Narrow tracks across the plateau
Riding our vehicles must be as comfortable a way of crossing the Antarctic plateau as anyone has experienced, with comfy seats, soft suspension, too good heaters and comparatively quiet cabins. Yet the traverse team’s favourite means of transportation seems to be a different and very old-fashioned one.
Location: 76º 37’ S, 1º 3’ E
Weather: Beautiful, -33 C, wind 8 kts
We have five pairs of cross-country skis along on the traverse, and they have been heavily used. Whenever there’s a spare half hour after dinner or early in the morning, someone will be out there in the distance, a little speck on the horizon speeding away from the relative bustle of the camp.
It may be for a little timeout, some moments to oneself, which can be a matter of necessity when spending more than 2 months at a two-foot distance from 11 others. More often it could be for a good workout, to get the blood circulation going and the muscles working again after 11 hours in a vehicle seat. It could be for the pure enjoyment of breezing along on smooth crust and slick dune crests, or it could be to get away from the drone of the generator to marvel at the poetry, the subtle beauty, and the perfect silence of this serene landscape. It may be elusive; on clear days – most of them – the camp will seem very close even after half an hour’s skiing straight out. But at times the icy mists hovering over the snows will conceal everything. We can find ourselves completely, utterly alone just ten minutes out of camp, and we’d be closer to the land of the elves than to other humans, to science, refuelling, climate change, mortgage instalments, the financial crisis, bin Laden, the Middle East, and all that.
The skiing conditions are surprisingly good. From home we are used to thinking of any skiing in temperatures below -10 C as slow going due to the poor glide. But the same physical laws don’t seem to apply here. We can have -30 C and still zip away with a gentle push on the poles. It is a bit of a trap; it is very tempting to skate away at full speed like we were doing an afternoon workout in the tracks at home – but within a minute a sharp bite to the lungs will remind us where we are. The risk of frostbite is ever present, and a gentle start with a long warm-up is indispensable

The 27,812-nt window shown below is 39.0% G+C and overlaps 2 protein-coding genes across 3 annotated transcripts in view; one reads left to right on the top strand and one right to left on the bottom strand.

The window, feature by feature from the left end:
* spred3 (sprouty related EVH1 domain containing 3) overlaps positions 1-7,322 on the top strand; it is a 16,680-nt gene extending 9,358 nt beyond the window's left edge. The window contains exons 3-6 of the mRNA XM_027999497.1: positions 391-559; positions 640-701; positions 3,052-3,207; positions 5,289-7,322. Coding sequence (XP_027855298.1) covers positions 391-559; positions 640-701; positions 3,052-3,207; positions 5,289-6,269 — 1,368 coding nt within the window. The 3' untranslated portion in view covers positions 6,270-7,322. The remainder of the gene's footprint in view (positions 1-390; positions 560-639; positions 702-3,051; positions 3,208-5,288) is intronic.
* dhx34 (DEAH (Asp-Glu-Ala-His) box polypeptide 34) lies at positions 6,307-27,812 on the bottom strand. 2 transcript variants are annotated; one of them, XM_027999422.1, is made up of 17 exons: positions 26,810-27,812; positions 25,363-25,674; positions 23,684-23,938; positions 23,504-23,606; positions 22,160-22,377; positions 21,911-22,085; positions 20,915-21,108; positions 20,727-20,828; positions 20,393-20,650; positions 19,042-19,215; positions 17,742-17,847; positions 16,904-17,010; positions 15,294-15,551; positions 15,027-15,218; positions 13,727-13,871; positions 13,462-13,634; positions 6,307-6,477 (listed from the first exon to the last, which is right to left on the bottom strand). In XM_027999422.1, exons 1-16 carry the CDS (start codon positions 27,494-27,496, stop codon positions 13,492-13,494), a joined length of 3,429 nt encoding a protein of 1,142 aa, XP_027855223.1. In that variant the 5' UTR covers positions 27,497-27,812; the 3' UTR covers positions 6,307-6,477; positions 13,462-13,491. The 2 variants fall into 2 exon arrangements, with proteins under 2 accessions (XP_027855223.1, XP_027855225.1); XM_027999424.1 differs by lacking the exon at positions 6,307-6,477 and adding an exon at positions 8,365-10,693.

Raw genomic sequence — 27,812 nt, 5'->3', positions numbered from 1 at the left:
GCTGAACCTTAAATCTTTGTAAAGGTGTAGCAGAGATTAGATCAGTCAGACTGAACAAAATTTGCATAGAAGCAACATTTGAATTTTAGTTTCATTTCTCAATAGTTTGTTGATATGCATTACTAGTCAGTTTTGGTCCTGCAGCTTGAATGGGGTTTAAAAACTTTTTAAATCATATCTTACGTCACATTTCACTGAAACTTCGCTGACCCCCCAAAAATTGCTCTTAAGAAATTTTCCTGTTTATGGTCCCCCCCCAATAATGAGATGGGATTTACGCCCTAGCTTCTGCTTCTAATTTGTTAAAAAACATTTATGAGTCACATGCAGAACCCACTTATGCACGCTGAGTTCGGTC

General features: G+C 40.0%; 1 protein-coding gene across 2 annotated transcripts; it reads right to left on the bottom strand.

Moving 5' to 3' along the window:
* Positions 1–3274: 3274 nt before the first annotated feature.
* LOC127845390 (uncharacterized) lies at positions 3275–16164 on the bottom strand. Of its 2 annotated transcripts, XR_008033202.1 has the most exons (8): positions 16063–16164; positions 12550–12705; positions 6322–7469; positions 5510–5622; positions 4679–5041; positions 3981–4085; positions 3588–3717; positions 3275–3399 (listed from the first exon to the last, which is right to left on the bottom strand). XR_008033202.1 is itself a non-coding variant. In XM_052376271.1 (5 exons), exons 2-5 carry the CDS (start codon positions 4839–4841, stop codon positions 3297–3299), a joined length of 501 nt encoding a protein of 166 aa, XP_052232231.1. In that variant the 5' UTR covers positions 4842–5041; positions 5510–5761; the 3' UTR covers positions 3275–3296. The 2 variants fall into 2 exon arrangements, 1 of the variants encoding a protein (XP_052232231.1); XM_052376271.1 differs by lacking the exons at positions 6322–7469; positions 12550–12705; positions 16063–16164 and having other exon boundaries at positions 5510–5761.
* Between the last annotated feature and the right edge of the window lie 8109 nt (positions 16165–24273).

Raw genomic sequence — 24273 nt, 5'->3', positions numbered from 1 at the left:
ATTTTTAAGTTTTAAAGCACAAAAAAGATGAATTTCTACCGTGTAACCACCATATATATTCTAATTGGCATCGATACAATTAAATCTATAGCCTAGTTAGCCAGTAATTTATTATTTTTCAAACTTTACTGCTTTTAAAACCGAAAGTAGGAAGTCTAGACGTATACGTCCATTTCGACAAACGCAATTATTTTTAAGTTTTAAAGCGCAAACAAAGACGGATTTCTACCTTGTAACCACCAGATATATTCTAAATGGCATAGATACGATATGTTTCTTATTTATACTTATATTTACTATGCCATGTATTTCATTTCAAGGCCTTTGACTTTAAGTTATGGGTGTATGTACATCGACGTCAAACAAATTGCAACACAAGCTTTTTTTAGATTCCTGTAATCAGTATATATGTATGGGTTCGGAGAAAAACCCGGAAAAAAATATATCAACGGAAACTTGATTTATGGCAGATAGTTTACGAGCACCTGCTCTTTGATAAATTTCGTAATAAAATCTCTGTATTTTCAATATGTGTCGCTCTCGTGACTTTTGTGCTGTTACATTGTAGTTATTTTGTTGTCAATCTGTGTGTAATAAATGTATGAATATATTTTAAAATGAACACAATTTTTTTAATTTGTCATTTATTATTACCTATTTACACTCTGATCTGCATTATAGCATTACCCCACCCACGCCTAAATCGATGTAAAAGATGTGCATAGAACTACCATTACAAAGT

To us, the skis are simply for pleasure and exercise. But before the age of tracked vehicles, skiing was often the most efficient means of travel in snow covered, roadless areas – usually complemented with dogsleds for cargo hauling. Naturally, skis have been an indispensable part of Antarctic exploration. All the successful pioneering expeditions in Antarctica used skis to some extent, if not all the way – and skiing invariably proved more efficient than any other way of self-propelled travel. Even during the last polar year – The International Geophysical Year five decades ago – skis played an important role, providing an uncomplicated and flexible way of travel for lightweight field parties.
In more recent years skis have become less of a tool and more of a toy. Still, to anyone travelling on the plateau by his or her own means, skis are part and parcel of the undertaking. In our modern tracked vehicles, pulling our homes behind us on heavy sledges, we can make between 100 and 120 km on a good driving day. With a kite and a light breeze an experienced skier pulling his belongings in a pulk could readily double that. Even without a kite we can easily make 10 km an hour on our lightweight skis. On foot it would be a slog, and we’d be hard pressed to get beyond 3 km per hour on this surface.
So why plod on foot then, when we can dance away with a light push on the poles, let the glide do the work and the breeze lift the spirit?
Einar poling back after a rejuvenating half-hour out there. Photo: Stein Tronstad/NPI